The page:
This House Would Frack in Northern Ireland

The 20th Ordinary Meeting of the 165th Session of the Literific took place on the 27th of March in the Senate Room and was attended by about 52 members. President Kydd was not present so yours truly was talking for quite a while. Katy Waller, yet again, won Just Three Minutes. Questions to the Council were heard from Andrew Carruthers, Torr Cogan, Brendan Kelters, Katy Waller and Jonny Finlay and mostly focused on my definition of the word breakfast. We then heard an opening address from our guest chair, Dr Jennifer McKinley, who explained the motion. The motion was This House Would Frack in Northern Ireland.

Dr Allister Ruffel opened the debate. He argued that no one source of energy will meet all our needs without a cost in money or to the environment. He explained how fracking works and that a good geological understanding was key.

Dawn Patterson, from No Fracking NI, opened for the opposition. She talked about how people living in fracked areas faced reductions in house values, tourism and farming as well as the effects it would have on the environment and our health. She mentioned the first instance of fracking in England and how that was a mess.

Dr Stephen Goss continued for the proposition. He said the Conservatives are against cancer, can’t remember why this was relevant. He said fracking wasn’t a question of whether we should or shouldn’t but that we need to because our demands are increasing and that renewable energy is currently not feasible. Then he went over 7 minutes and our guest chair decided to do what is now called ‘santa clausing’ where she rang the bell. Constantly.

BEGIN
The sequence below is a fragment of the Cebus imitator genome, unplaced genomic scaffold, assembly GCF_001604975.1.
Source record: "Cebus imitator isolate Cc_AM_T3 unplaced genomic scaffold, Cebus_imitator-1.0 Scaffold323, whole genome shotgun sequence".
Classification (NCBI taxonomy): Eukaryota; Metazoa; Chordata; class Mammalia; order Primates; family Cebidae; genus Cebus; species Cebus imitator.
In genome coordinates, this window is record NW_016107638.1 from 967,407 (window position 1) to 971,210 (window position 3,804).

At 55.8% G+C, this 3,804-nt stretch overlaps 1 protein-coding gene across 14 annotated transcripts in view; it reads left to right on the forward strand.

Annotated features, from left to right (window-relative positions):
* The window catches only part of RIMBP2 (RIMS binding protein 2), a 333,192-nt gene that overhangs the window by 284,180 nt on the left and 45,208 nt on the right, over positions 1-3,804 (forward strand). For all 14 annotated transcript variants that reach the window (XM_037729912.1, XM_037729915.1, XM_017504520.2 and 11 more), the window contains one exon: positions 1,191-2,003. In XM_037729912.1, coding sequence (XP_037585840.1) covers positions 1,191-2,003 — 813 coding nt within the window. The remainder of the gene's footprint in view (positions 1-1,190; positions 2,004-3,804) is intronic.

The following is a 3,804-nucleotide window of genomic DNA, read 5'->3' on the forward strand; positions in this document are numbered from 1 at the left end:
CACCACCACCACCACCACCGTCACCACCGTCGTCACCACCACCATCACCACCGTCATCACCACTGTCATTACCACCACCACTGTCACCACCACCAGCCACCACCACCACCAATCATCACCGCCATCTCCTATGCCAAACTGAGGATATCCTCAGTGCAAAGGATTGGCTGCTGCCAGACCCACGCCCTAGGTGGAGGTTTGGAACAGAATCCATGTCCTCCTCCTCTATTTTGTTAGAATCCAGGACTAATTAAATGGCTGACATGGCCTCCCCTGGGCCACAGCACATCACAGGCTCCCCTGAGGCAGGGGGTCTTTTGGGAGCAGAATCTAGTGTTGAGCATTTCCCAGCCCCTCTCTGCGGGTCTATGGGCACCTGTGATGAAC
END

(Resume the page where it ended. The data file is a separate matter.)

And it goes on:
Ross Brown, a Green Party MEP candidate, continued for the opposition. He said that there is a conflict in interest when it comes to fracking, that the people who promote it are the people who benefit from it. He said that research has been done showing leaking methane would have a greater effect on the environment than leaking CO2. He advised the House to reduce emissions and weigh up viability.

Aaron Beasant closed for the proposition. He asked what alternatives the proposition would provide, that renewable energy was not viable as you can’t gain energy from something so unpredictable. By fracking we could have a greater supply of energy and support our terrible economy.

Elli Kontorravdis, Green Party candidate for Balmoral, closed the debate. She said that regulation was nice and beautiful and wonderful and will solve all our problems but that the framework for fracking is not sufficient. She explained that the current system allows for abuse of power. She asked the House how we would hope to regulate fracking when well established means are not being regulated properly.

The motion then went to the floor. Points were heard from Nick Millington, Brendan Kelters, Andrew Carruthers, Connal Hughes and Mike Young. We then went to a vote. The motion was defeated by 15 abstentions, 7 ayes and 23 nayes.


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